Clan Farquharson

Clan Farquharson
Crest badge
Clan member crest badge - Clan Farquharson.svg
Crest: On a chapeau Gules furred Ermine, a demi-lion Gules holding in his dexter paw a sword Proper
Motto: Fide et Fortitudine ("By Faith and Fortitude")
Plant badge Scots fir, red whortleberry, or foxglove

Farquharson of Invercauld arms.svg
Alwyne Farquharson of Invercauld
Chief of the Name and Arms of Farquharson
Seat The Valley Farm, Norfolk.[1]

A romantic depiction of a clansman illustrated by R. R. McIan, from James Logan's The Clans of the Scottish Highlands, 1845.
Clanhiunla, or Farquharsonnes tartan, as published in 1842 in Vestiarium Scoticum.
Carn na Cuimbne or the Cairn of Memory is among the trees on the north bank of the river. It was here that the Clan Farquharson mustered their men and prepared for whatever battle they had been summoned to fight. Each man left a stone on the cairn and removed it when he returned. The stones which remained marked the number of those who had died.
Farquharson Modern

Clan Farquharson of Invercauld is a Highland Scottish clan. The clan hails from Aberdeenshire and is a member of the Chattan Confederation.[3]




Farquhar - from the Gaelic 'fear' and 'char' meaning 'dear one'. In modern Scottish Gaelic, the surname is written "MacFhearchair".

The clan derives its name from Farquhar Shaw, 4th son of Alexander "Ciar" Mackintosh of Rothiemurchus, 5th Chief of the Clan Shaw, who settled in the Braes of Mar, the source of the River Dee. His descendants took the name Farquharson.[3]

16th century and Anglo-Scottish Wars

Farquhar Shaw's son married Isobel Stewart, heiress of Invercauld, however, it was their son, Finlay Mor who has become known as the first real Farquharson. He was killed during the Battle of Pinkie in 1547, aged 60, while performing the duty of the King's Standard Bearer. This was part of the Anglo-Scottish Wars.[3]

His nine sons ensured that the clan became numerous and influential. In 1595 the clan entered a bond of manrent with the Clan MacKintosh, so also associating themselves with the Chattan Confederation.

At the end of the sixteenth century the Erskines attempted to reclaim the Earldom of Mar. Jon Erskine, who styled himself Earl of Mar, built Braemar Castle in 1628 to defend himself against the claims of the Farquharsons. The castle passed into the hands of the Farquharsons and remains the clan seat to this day.

17th century, clan conflicts and Civil War

In 1673 a skirmish took place between the Clan Farquharson and the Clan MacThomas. Of the six sons born from the clan MacThomas chief John and Robert, the eldest and fourth eldest respectively were killed in a skirmish at Drumgley on 28 January 1673. The feud was as a result of the MacThomases allowing their cattle to pasture on the Farquharson's land. After the skirmish the MacThomases were fined, there was a crippling lawsuit made against them. After the chiefs death which followed the remaining sons were forced to sell their lands.

The Farquharsons were staunch supporters of the House of Stuart and in 1689, John Farquharson of Inverey declared for John Graham of Claverhouse, Bonnie Dundee. He burned Braemar Castle and was a source of irritation to the government until his death in 1698.

18th century and Jacobite uprisings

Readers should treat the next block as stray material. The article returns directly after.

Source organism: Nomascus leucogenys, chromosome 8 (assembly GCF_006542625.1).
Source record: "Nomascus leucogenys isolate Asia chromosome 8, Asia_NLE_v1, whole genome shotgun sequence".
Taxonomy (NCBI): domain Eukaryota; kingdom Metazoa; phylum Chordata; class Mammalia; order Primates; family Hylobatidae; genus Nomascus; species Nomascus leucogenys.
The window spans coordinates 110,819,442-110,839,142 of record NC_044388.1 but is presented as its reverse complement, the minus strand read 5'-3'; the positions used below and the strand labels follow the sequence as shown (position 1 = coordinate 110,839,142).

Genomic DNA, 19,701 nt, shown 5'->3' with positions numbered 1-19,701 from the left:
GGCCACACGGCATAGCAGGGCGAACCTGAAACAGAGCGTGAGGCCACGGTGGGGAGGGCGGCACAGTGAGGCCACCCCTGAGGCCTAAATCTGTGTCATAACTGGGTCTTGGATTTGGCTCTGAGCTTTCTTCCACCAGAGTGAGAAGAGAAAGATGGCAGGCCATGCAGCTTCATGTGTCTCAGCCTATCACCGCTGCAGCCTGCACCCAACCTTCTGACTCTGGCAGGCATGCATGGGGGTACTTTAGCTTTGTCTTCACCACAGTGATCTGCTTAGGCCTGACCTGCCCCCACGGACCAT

During the 1715 Rebellion, John Farquharson of Invercauld supported the Chattan Confederation and was a colonel of the regiment in support of James Francis Edward Stuart.

In 1745 the strength of the Clan Farquharson was estimated as 500 by Forbes of Culloden.[3] In 1745 the Clan Farquharson are believed to have supported Lord Lewis Gordon during his victory at the Battle of Inverurie (1745). Also during the 1745 Jacobite Rising, Angus, the chief of Clan MacKintosh, was a serving member of the British Black Watch. While he was away on duty his wife, Lady Anne Mackintosh, daughter of Invercauld was a supporter of Charles Edward Stuart and ensured that 350 members of the Clan Chattan Regiment fought at the Battle of Culloden on the side of the Jacobites. During her husband's absence, she successfully rallied the Clan Mackintosh to their Chattan allies including Clan Farquharson. Angus was captured at the Battle of Prestonpans and was paroled to his wife. She famously greeted him with the words, "Your servant, captain" to which he replied, "your servant, colonel" thereby giving her the nickname Colonel Anne.

Modern clan

The Chief of Clan Farquharson is Alwyne Arthur Compton Farquharson of Invercauld, Chief of the Name and Arms of Farquharson, 16th Baron of Invercauld and Omnalprie, MC, JP; as recognised by Lord Lyon King of Arms.[4] Captain Alwyne Arthur Compton Farquharson of Invercauld was by Lyon Court in 1949 confirmed MacFionnlaidh. He served with distinction as a Captain in the Royal Scots Greys during World War Two. He resides at Invercauld Castle in Braemar on Royal Deeside. [5]


  • Inverey Castle was the seat of the chief of Clan Farquharson.
  • Braemar Castle was attacked and burned by John Farquharson, the Black Colonel of Inverey in 1689, killing John Erskine. The castle was left in ruins until 1748 when it was leased to the government by the Clan Farquharson.
  • Invercauld House is the seat of the current chief of Clan Farquharson, Captain Alwyn Compton Farquharson.

Clan Profile

  • Crest: On a chapeau Gules furred Ermine, a demi-lion Gules holding in his dexter paw a sword Proper.
  • Motto: Fide et Fortitudine ("Fidelity and Fortitude") and (On compartment) I force nae freen, I fear nae foe.

There are several tartans attributed to the name Farquharson.

See also


  1. ^
  2. ^ James Logan's The Clans of the Scottish Highlands, 1845
  3. ^ a b c d "The Scottish Clans and Their Tartans”. W. & A. K. Johnston Limited. Edinburgh and London. 1886. Page 20.
  5. ^ "Faquharson Clan UK". 

External links

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